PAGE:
Cointemporary.com is an artist-run platform for showcasing a single work by an artist for ten days at a time, or until the work is sold. One of the defining features of the site is that it sells work for Bitcoin only. This feature allows Cointemporary to free the art exhibited from the currently dominant monetary system in which contemporary art now finds itself, and to point the way to other possibilities. Bitcoin remains a highly volatile and controversial new (crypto-) currency, to which Cointemporary draws a parallel with the valuation of contemporary art. Furthermore, Bitcoin represents a decentralized online payment network and a new form of autonomy in the global financial system that does not yet exist in a similar way in the art world.
These interests are related to many of those found in Armen Avanessian’s concept text for Tomorrow Today, as well as the general theme of art and capital. Indeed, it is a strategy of Cointemporary’s to use Bitcoin to suggest an alternative way of conceiving of value in contemporary art and a way to embed art in a potentially very liberating economic model. Of particular interest here is the Blockchain, a digital distributed ledger, which underwrites the transaction history of the crypto-currency by uniquely encoding every transaction. One exceptionally liberating potentiality is how this technology could be used to free us of bank’s hegemonic financial cycle. Indeed, the very possibility of Bitcoin or some other yet-to-come payment method frees us to reflect on the very idea of an “exhibition” space and how we view art. Will galleries fall by the wayside, as paper dollars and euros likely will, or will they just morph into something new? Working with cycles along other lines, for Cointemporary is partnering with Christine König Galerie for curated by_Vienna 2015 to show a series of works that are loosely associated with the idea of reflection and the cyclical nature of our interaction with capital. What do we see when we look back at ourselves and our relation to art and capital?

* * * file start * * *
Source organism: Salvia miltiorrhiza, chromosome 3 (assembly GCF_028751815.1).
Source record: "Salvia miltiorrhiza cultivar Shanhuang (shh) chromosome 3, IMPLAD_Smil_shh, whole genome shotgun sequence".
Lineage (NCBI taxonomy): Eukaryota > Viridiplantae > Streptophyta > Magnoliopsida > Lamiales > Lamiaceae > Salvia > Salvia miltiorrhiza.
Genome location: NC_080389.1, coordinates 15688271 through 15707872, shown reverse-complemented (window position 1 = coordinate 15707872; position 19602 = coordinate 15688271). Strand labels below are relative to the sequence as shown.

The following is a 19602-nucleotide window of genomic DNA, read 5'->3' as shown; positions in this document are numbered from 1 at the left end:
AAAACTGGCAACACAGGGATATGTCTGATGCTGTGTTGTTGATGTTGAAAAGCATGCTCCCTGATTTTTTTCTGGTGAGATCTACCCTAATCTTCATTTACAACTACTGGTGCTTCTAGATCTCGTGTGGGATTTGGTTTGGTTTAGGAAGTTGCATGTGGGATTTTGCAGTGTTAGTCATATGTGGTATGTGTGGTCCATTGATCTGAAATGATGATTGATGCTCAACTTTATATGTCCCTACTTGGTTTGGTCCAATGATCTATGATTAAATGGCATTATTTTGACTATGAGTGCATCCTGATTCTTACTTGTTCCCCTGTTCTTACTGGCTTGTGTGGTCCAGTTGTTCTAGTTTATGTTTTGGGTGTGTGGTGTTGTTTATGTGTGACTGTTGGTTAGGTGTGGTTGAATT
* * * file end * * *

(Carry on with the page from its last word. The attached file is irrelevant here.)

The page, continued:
What do we see when we look back at the moment of making? These reflective moments will happen in an exhibition space freed from the normal confines of a “curated” show, and will offer the opportunity for visitors and viewers to experience a possible future.